“USPTO’s Accelerated Examination Program: Speed at a Price. Part One of a Two-Part Series”

Applicants for U.S. patents are not always aware that the U.S. Patent and Trademark Office (“USPTO”) generally takes two to four years — and often even longer — before granting a patent.  Although the USPTO has long had a rarely used program enabling an applicant to request examination of a case out of turn, that program changed markedly in August 2006, when the USPTO implemented a procedure called “Accelerated Examination.”

On March 13, 2007, the USPTO granted the first patent processed under the Accelerated Examination program — U.S. Patent No. 7,188,939, titled “Ink Cartridge,” to Brother Kogyo Kabushiki Kaisha. This was less than six months after Brother’s Sept. 29, 2006 application filing — considerably faster than the 25 months from filing to issuance typically required in the field of ink cartridge technology.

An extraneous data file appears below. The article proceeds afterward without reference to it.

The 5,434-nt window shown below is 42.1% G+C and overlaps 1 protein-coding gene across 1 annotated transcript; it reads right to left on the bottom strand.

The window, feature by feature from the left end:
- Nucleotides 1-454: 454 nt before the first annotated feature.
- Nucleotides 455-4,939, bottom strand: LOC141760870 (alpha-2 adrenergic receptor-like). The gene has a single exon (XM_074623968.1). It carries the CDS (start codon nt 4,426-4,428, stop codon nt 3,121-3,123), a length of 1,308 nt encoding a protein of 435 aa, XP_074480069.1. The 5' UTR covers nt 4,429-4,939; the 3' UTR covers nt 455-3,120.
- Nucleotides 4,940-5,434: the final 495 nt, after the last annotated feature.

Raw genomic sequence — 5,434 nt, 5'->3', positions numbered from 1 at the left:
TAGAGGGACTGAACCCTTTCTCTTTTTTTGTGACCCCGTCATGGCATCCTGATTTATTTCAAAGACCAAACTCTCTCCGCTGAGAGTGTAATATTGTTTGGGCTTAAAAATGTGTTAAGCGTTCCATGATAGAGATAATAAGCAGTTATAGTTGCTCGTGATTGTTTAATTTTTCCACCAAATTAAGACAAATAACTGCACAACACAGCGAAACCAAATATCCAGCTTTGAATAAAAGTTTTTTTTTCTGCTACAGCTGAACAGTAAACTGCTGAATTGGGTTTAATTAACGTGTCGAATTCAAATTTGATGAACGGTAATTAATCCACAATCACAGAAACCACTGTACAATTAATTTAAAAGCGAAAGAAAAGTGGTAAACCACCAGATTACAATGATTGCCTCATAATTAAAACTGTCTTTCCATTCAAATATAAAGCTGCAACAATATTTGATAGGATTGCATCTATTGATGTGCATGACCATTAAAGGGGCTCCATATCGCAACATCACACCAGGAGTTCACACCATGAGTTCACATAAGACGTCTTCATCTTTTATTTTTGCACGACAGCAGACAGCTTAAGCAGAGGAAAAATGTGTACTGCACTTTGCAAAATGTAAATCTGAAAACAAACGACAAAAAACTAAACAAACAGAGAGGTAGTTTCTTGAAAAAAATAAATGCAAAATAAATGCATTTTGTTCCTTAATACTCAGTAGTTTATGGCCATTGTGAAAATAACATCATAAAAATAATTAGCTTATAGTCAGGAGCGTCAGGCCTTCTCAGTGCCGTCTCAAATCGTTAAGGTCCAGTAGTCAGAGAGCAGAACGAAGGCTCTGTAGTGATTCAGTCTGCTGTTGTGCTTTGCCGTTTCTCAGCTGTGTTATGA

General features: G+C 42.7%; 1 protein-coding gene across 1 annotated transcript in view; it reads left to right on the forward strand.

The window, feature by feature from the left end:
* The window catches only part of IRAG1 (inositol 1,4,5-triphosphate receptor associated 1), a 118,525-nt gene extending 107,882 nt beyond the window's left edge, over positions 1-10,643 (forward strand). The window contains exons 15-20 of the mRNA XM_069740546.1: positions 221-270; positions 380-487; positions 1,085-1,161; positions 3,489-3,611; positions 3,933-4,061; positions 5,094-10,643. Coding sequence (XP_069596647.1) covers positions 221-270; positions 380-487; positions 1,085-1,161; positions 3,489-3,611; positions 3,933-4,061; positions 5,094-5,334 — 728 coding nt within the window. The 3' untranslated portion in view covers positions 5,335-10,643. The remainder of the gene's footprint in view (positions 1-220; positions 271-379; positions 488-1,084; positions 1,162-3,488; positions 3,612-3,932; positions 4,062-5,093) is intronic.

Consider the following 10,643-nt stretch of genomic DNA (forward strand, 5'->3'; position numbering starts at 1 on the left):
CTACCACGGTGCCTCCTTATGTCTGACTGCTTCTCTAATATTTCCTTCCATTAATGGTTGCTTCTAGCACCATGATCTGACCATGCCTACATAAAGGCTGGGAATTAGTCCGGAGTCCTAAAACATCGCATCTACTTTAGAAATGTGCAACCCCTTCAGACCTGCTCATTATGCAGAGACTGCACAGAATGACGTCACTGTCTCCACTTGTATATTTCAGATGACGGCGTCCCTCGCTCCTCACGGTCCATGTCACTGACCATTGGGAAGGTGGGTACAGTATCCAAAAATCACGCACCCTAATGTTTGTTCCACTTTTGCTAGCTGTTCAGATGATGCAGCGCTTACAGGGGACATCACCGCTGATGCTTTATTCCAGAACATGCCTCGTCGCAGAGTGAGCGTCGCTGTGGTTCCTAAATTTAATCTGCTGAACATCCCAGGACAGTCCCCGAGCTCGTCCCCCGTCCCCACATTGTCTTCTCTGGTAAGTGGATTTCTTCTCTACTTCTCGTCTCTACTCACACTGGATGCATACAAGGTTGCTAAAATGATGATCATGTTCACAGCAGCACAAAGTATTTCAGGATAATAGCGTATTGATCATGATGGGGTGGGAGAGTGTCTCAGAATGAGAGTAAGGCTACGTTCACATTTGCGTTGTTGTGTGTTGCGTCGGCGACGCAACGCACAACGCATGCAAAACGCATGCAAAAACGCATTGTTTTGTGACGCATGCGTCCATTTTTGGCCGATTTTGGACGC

Although Brother’s experience might tempt many patent applicants to request Accelerated Examination, applicants should be aware that doing so comes at a price. The USPTO has imposed numerous substantive and procedural requirements for Accelerated Examination, some of which can be burdensome, expensive, and may have strategic consequences.  This article describes the most significant of those procedural requirements and some of the issues and risks that an applicant should consider when deciding whether to seek Accelerated Examination.

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